Today's society, especially in large cities, is increasingly interested in urban greenery. Green areas (parks, orchards, forest parks, alleys) are becoming a natural part of towns and perform several functions. Prague can be proud of the title of one of the greenest cities in the world - tourists are often surprised by the number of gardens and parks, which occupy approximately 3,965 hectares, i.e. about 8% of the city's area.
Along with such landscape elements, the biodiversity of the landscape is growing. The view of today's landscape is often alarming and sometimes richer fauna and flora can be found in urban parks than in the countryside in intensively farmed agricultural landscapes, where the use of pesticides and herbicides significantly reduces biodiversity.
Prague orchards, which are rightly among urban greenery, were in search of a team of scientists from the Faculty of Forestry and Wood Sciences at the CULS. They asked a question how many different species of butterflies, beetles, lichens and other representatives of the animal and plant kingdom are found in these urban orchards and how the representation differs in localities without orchards.
Fruit orchards bring not only a more diverse species composition, but also tasty fruits. Greenery improves the microclimate, reduces wind speed or dampens road noise. These places also have a social function, as people can meet here and spend their free time in a pleasant natural environment.
How will the species composition change after the renewal of an orchard?
The species of interest were plants, lichens, butterflies, beetles and birds. The researchers chose a location near the center of Prague in Třešňovka. This cherry orchard is located at an altitude of 240 to 265 m above sea level, and with an area of ??10 hectares it is the second largest orchard in Prague. The first mention of it dates back to 1945, but it was probably founded in the 19th century. Despite the transformation of the surrounding landscape, where many buildings, roads and other structures have been built, the orchards have not changed much. The biggest transformation came after the Velvet Revolution, when the orchard ceased to fulfill its role and its use was abandoned. It also lost its species composition during this period.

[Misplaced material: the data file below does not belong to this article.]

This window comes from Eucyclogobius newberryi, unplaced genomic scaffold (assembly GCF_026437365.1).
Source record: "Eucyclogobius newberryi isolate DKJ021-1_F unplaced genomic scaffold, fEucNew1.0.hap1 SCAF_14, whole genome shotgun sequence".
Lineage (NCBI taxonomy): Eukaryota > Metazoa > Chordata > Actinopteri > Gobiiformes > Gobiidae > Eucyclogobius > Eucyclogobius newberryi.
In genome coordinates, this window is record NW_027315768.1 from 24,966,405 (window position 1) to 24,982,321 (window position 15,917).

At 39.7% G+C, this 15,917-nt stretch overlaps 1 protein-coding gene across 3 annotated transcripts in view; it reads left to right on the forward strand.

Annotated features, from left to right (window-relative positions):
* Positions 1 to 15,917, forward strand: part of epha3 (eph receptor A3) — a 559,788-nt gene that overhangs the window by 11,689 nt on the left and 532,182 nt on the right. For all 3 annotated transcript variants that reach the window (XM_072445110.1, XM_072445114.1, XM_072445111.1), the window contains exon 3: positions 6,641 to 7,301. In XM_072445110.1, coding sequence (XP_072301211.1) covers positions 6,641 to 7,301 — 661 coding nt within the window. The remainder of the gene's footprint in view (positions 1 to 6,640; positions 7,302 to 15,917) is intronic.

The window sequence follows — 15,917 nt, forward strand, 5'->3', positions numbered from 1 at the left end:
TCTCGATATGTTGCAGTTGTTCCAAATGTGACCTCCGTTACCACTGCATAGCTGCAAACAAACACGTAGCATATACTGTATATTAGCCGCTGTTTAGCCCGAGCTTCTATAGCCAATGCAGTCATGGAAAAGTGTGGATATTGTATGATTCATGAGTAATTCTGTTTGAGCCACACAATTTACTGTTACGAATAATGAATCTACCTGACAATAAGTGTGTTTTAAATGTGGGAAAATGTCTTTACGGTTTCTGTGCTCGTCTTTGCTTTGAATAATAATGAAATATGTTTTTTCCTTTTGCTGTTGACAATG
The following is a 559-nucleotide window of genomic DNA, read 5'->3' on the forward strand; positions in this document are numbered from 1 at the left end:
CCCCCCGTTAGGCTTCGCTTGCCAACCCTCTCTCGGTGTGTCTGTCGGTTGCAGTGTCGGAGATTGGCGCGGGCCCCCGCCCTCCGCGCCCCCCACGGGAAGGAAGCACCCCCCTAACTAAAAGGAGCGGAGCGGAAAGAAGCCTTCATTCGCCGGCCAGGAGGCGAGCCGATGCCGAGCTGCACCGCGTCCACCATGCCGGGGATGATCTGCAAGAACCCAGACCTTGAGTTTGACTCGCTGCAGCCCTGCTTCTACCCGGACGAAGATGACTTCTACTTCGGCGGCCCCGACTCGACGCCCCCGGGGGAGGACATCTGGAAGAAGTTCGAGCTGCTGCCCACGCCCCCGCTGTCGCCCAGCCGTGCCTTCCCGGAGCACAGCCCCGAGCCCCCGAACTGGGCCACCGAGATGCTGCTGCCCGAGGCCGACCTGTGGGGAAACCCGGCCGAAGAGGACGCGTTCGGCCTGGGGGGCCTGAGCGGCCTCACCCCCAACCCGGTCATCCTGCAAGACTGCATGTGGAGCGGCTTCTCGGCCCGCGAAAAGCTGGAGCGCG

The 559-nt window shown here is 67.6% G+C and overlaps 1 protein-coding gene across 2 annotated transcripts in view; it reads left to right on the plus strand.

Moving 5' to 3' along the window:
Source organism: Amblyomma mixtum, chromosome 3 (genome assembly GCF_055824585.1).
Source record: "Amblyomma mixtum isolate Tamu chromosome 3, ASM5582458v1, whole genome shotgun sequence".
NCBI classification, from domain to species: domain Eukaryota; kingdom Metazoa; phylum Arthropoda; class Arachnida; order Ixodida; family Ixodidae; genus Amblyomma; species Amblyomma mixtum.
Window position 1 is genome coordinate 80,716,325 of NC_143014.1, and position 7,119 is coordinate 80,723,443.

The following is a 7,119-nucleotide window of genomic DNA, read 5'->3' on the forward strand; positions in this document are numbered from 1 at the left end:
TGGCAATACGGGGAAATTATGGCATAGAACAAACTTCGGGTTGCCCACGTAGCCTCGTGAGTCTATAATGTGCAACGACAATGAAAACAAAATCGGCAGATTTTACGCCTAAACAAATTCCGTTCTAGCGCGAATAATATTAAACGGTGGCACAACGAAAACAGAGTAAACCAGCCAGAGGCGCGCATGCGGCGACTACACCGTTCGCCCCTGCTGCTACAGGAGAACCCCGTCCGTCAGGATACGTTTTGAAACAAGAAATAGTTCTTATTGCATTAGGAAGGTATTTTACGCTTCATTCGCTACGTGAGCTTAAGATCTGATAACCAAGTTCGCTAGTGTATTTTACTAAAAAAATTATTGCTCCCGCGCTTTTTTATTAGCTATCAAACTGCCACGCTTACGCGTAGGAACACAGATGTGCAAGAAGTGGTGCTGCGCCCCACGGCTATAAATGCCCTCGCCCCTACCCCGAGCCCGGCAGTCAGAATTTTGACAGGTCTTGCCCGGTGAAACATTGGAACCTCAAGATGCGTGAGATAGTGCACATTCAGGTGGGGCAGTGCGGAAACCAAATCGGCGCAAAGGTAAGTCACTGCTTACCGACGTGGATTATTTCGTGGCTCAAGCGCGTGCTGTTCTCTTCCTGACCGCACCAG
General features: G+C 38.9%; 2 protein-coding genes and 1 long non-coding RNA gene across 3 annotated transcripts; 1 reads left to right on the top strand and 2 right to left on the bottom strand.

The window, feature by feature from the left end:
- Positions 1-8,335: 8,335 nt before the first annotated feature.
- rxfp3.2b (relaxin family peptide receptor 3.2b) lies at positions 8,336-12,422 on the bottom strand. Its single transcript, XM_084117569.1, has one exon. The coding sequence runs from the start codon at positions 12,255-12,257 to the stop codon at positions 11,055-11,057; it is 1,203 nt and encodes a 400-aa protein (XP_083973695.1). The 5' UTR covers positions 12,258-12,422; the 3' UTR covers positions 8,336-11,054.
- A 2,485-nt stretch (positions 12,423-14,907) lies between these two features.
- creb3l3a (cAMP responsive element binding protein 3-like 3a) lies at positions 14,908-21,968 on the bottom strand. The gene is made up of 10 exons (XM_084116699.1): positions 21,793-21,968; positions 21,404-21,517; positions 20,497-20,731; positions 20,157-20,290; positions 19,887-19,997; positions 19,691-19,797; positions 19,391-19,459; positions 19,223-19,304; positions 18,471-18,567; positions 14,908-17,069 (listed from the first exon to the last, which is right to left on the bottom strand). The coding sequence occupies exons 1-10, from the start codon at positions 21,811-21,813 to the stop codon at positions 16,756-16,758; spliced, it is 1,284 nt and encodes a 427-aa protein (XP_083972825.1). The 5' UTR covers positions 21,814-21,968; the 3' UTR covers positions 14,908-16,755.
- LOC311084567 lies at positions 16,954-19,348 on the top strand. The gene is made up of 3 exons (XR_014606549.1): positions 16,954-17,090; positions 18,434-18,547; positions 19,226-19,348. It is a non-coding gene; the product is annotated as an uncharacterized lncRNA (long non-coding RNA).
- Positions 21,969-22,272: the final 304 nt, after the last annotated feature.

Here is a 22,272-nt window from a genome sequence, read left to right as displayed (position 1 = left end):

At present, the orchard is owned by the Capital city of Prague. The main wood species include cherry (99%), walnut and pear. Prior to research and the restoration of the cherry orchard, most of the cherries (80%) were overgrown with shrubs and trees, and some parts of the park lost the structure typical of an orchard. During the restoration, a large number of trees were replanted, as a large part of the former trees died; now there is only a fraction of the original mother trees in the orchard (5%).
How did the research go?
First, a list of species of interest with various ecological demands was compiled and their numerical representation in the locality was documented before and after the restoration of the orchard. For example, lichens, which serve as a bioindicator, or butterflies, whose representatives show the occurrence associated with vegetation cover, were selected.
What did the results show?
Prior to the restoration of the orchard, there were 65 species of plants, 25 species of lichens, 17 species of butterflies, 19 species of beetles, 12 species of grasshoppers (crickets, moles) and 18 species of birds in the studied area.
After the restoration of the orchard, there was a noticeable increase in species diversity, as there were 105 plant species, 33 species of lichens, 21 species of butterflies and 27 species of beetles, 14 species of equidae and 16 species of birds.
The results clearly showed a positive change in species composition and an overall positive contribution to biodiversity in the densely populated environment of Prague. In particular, the increase in the number of lichen species indicates an improvement in air quality.
In conclusion, it can be stated that ecosystems of this nature are now a sought-after item and traditional orchards offer great potential for multipurpose use. Restoring similar ecosystems helps to increase landscape biodiversity, restore agroforestry systems and preserve green areas. At the same time, urban areas bring important positive social aspects, as they represent a place where residents can use and undertake various activities there. A place that is used to meet and spend free time in connection with nature.
Jakub Horák et al., Renaissance of a rural artifact in a city with a million people: biodiversity responses to an agro-forestry restoration in a large urban traditional fruit orchard, Urban ecosyst, 2017
doc. Ing. Bc. Jakub Horák, Ph.D.
Mr. Horák works at the Faculty of Forestry and Wood Sciences in Prague as an associate professor at the Department of Forest Protection and Entomology. He is interested in biodiversity and has completed 6 internships abroad.
Prepared by Daniel Švrčula